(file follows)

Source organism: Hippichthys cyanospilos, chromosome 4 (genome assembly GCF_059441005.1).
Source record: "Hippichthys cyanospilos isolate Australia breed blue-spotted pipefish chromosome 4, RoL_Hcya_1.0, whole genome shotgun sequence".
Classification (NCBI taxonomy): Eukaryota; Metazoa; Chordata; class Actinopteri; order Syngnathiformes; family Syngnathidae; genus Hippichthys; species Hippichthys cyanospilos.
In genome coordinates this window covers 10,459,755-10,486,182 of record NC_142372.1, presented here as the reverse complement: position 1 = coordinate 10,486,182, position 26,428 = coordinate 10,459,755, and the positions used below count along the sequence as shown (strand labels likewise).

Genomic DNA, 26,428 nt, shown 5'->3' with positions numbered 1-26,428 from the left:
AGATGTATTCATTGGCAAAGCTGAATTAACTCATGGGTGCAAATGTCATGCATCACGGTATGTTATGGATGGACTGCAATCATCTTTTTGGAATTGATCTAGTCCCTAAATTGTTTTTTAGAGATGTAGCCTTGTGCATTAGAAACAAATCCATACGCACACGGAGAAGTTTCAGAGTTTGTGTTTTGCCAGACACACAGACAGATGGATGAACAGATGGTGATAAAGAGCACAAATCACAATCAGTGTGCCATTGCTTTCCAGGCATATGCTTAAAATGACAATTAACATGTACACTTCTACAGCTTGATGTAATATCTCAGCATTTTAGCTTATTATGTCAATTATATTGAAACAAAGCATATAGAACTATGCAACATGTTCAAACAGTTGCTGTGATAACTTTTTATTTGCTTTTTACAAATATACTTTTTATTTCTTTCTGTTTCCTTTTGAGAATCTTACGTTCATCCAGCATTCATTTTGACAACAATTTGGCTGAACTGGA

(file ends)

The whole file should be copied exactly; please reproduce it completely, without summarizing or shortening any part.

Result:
Source organism: Hippichthys cyanospilos, chromosome 4 (genome assembly GCF_059441005.1).
Source record: "Hippichthys cyanospilos isolate Australia breed blue-spotted pipefish chromosome 4, RoL_Hcya_1.0, whole genome shotgun sequence".
Classification (NCBI taxonomy): Eukaryota; Metazoa; Chordata; class Actinopteri; order Syngnathiformes; family Syngnathidae; genus Hippichthys; species Hippichthys cyanospilos.
In genome coordinates this window covers 10,459,755-10,486,182 of record NC_142372.1, presented here as the reverse complement: position 1 = coordinate 10,486,182, position 26,428 = coordinate 10,459,755, and the positions used below count along the sequence as shown (strand labels likewise).

Genomic DNA, 26,428 nt, shown 5'->3' with positions numbered 1-26,428 from the left:
AGATGTATTCATTGGCAAAGCTGAATTAACTCATGGGTGCAAATGTCATGCATCACGGTATGTTATGGATGGACTGCAATCATCTTTTTGGAATTGATCTAGTCCCTAAATTGTTTTTTAGAGATGTAGCCTTGTGCATTAGAAACAAATCCATACGCACACGGAGAAGTTTCAGAGTTTGTGTTTTGCCAGACACACAGACAGATGGATGAACAGATGGTGATAAAGAGCACAAATCACAATCAGTGTGCCATTGCTTTCCAGGCATATGCTTAAAATGACAATTAACATGTACACTTCTACAGCTTGATGTAATATCTCAGCATTTTAGCTTATTATGTCAATTATATTGAAACAAAGCATATAGAACTATGCAACATGTTCAAACAGTTGCTGTGATAACTTTTTATTTGCTTTTTACAAATATACTTTTTATTTCTTTCTGTTTCCTTTTGAGAATCTTACGTTCATCCAGCATTCATTTTGACAACAATTTGGCTGAACTGGA